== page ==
This 2017 video is called Electric eel immobilized a huge crocodile.
By Maria Temming:
Electric eels provide a zap of inspiration for a new kind of power source
Battery-like devices mimic how a charge builds up in the animal’s cells
1:22pm, December 13, 2017
New power sources bear a shocking resemblance to the electricity-making organs inside electric eels.
These artificial electric eel organs are made up of water-based polymer mixes called hydrogels. Such soft, flexible battery-like devices, described online October 13 in Nature, could power soft robots or next-gen wearable and implantable tech.
“It’s a very smart approach” to building potentially biocompatible, environmentally friendly energy sources and “has a bright future for commercialization”, says Jian Xu, an engineer at Louisiana State University in Baton Rouge not involved in the work.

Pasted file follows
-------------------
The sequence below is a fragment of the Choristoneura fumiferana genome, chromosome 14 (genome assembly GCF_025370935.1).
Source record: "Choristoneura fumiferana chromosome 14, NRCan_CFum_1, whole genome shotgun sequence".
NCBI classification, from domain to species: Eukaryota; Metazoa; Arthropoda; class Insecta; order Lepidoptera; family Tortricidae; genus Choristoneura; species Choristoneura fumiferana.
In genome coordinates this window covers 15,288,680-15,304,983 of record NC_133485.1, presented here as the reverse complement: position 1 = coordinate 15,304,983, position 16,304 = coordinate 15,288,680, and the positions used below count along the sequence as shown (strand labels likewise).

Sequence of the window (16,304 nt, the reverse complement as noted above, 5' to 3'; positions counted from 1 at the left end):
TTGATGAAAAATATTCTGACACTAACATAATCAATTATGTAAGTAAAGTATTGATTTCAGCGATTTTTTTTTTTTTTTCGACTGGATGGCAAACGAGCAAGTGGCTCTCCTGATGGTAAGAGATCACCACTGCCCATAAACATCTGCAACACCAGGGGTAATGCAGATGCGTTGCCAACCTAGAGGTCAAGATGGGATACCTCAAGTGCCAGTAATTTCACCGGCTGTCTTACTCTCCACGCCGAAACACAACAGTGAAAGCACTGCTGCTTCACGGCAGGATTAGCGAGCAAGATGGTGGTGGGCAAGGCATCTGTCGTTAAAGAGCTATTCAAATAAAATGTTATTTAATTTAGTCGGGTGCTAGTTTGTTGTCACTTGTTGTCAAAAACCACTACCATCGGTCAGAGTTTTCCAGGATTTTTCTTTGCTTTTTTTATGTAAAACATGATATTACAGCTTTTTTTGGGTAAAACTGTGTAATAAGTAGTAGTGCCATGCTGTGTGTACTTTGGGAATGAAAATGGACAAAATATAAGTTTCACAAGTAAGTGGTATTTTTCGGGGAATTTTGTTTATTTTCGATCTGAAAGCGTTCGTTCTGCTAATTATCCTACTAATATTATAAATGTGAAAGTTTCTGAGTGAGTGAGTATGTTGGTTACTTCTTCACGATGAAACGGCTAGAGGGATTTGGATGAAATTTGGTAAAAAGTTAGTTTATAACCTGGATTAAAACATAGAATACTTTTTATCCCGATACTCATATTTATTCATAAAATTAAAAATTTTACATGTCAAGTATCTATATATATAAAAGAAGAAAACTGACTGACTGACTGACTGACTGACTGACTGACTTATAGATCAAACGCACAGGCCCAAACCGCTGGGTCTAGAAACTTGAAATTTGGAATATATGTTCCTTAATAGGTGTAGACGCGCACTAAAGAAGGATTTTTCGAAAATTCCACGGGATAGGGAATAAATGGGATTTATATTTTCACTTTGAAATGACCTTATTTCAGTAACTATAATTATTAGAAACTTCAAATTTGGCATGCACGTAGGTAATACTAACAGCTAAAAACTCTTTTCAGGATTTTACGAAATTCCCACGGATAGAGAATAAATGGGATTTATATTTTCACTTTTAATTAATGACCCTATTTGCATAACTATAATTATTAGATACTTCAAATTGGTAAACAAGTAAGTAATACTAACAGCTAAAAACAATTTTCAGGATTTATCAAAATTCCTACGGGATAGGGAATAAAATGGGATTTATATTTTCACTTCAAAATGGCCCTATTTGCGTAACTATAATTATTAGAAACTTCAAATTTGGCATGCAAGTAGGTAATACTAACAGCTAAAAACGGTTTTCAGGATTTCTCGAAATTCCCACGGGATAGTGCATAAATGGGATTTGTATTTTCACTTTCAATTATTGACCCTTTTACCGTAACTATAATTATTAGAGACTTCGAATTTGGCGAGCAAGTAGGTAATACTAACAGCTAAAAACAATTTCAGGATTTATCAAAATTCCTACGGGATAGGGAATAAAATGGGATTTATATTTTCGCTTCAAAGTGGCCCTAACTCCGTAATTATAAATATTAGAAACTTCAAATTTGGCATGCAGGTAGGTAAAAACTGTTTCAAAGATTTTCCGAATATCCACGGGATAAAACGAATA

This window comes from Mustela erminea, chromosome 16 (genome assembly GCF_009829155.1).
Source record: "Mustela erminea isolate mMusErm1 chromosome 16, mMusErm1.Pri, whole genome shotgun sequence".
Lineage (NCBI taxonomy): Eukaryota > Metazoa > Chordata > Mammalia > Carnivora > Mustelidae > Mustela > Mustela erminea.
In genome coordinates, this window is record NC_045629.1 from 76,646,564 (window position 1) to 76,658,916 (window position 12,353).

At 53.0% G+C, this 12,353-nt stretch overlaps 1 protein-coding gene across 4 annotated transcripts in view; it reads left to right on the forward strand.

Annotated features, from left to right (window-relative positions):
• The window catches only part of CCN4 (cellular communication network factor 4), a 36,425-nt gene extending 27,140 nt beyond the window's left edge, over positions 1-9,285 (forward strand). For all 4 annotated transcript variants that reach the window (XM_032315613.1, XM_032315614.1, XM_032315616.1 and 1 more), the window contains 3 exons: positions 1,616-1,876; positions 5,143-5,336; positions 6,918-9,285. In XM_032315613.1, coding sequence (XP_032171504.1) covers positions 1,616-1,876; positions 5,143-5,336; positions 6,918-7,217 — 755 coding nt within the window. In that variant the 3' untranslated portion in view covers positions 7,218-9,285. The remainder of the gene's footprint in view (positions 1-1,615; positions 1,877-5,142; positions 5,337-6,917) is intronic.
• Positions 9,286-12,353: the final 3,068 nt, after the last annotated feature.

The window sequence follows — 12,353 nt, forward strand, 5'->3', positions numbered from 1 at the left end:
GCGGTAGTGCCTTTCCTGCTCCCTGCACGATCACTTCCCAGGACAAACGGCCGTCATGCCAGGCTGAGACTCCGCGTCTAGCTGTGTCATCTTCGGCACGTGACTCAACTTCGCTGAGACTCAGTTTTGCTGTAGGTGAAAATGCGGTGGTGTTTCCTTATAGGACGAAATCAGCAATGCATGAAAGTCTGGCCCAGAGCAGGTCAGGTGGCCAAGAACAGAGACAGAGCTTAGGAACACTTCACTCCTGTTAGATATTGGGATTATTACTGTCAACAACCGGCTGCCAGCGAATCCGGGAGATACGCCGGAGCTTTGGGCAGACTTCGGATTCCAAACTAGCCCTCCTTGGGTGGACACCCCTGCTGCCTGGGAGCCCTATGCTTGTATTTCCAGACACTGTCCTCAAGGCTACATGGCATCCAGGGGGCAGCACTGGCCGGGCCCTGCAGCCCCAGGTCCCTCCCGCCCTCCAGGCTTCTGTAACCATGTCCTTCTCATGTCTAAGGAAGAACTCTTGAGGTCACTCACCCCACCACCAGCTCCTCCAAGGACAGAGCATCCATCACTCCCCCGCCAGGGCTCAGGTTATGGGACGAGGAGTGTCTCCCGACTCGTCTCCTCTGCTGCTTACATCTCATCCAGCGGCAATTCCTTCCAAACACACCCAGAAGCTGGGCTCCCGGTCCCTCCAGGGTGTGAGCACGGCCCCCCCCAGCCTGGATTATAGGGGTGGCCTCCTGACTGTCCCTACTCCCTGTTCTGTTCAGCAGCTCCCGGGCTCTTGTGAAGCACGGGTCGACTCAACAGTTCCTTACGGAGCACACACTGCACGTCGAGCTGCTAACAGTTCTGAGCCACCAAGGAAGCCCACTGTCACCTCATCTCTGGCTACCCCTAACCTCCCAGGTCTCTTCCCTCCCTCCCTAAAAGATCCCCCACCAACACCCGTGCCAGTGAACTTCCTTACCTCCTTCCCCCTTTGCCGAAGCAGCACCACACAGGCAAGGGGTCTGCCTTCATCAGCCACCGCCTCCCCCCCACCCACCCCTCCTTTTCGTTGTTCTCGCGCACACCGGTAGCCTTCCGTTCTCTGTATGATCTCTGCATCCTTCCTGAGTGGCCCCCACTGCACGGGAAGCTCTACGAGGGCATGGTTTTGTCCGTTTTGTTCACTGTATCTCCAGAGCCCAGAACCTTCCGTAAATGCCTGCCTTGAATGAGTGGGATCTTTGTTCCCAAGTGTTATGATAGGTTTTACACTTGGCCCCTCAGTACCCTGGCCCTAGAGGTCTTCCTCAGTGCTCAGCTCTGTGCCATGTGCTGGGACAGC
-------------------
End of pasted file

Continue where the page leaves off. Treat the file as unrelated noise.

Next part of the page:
This new type of power source is modeled after rows of cells called electrocytes in the electric organ that runs along an electric eel’s body. When an eel zaps its prey, positively charged potassium and sodium atoms inside and between these cells flow toward the eel’s head, making each electrocyte’s front end positive and tail end negative. This setup creates a voltage of about 150 millivolts across each cell. The voltages of these electrocytes add up, like a lineup of AAA batteries powering a flashlight, explains Michael Mayer, a biophysicist at the University of Fribourg in Switzerland. Collectively, an eel’s electrocytes can generate hundreds of volts.
In an effort to create a power source for future implantable technologies, a team of researchers developed an electric eel-inspired device that produced 110 volts from gels filled with water, called hydrogels. Their results show potential for a soft power source to draw on a biological system’s chemical energy: here.